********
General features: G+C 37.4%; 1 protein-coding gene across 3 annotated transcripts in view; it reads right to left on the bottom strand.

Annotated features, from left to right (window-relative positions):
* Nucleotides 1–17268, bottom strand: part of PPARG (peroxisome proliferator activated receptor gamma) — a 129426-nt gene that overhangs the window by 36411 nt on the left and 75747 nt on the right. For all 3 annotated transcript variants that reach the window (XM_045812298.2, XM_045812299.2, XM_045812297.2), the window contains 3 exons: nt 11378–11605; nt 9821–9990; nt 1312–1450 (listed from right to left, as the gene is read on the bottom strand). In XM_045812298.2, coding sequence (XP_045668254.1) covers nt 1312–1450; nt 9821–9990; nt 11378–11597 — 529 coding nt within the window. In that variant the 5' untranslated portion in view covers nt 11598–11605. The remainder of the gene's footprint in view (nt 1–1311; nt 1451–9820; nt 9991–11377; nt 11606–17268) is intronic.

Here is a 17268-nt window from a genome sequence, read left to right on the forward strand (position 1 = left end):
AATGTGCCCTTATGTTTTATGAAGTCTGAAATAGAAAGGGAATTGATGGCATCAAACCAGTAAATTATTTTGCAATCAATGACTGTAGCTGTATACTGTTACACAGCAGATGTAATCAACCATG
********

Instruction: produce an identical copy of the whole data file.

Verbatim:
General features: G+C 37.4%; 1 protein-coding gene across 3 annotated transcripts in view; it reads right to left on the bottom strand.

Annotated features, from left to right (window-relative positions):
* Nucleotides 1–17268, bottom strand: part of PPARG (peroxisome proliferator activated receptor gamma) — a 129426-nt gene that overhangs the window by 36411 nt on the left and 75747 nt on the right. For all 3 annotated transcript variants that reach the window (XM_045812298.2, XM_045812299.2, XM_045812297.2), the window contains 3 exons: nt 11378–11605; nt 9821–9990; nt 1312–1450 (listed from right to left, as the gene is read on the bottom strand). In XM_045812298.2, coding sequence (XP_045668254.1) covers nt 1312–1450; nt 9821–9990; nt 11378–11597 — 529 coding nt within the window. In that variant the 5' untranslated portion in view covers nt 11598–11605. The remainder of the gene's footprint in view (nt 1–1311; nt 1451–9820; nt 9991–11377; nt 11606–17268) is intronic.

Here is a 17268-nt window from a genome sequence, read left to right on the forward strand (position 1 = left end):
AATGTGCCCTTATGTTTTATGAAGTCTGAAATAGAAAGGGAATTGATGGCATCAAACCAGTAAATTATTTTGCAATCAATGACTGTAGCTGTATACTGTTACACAGCAGATGTAATCAACCATG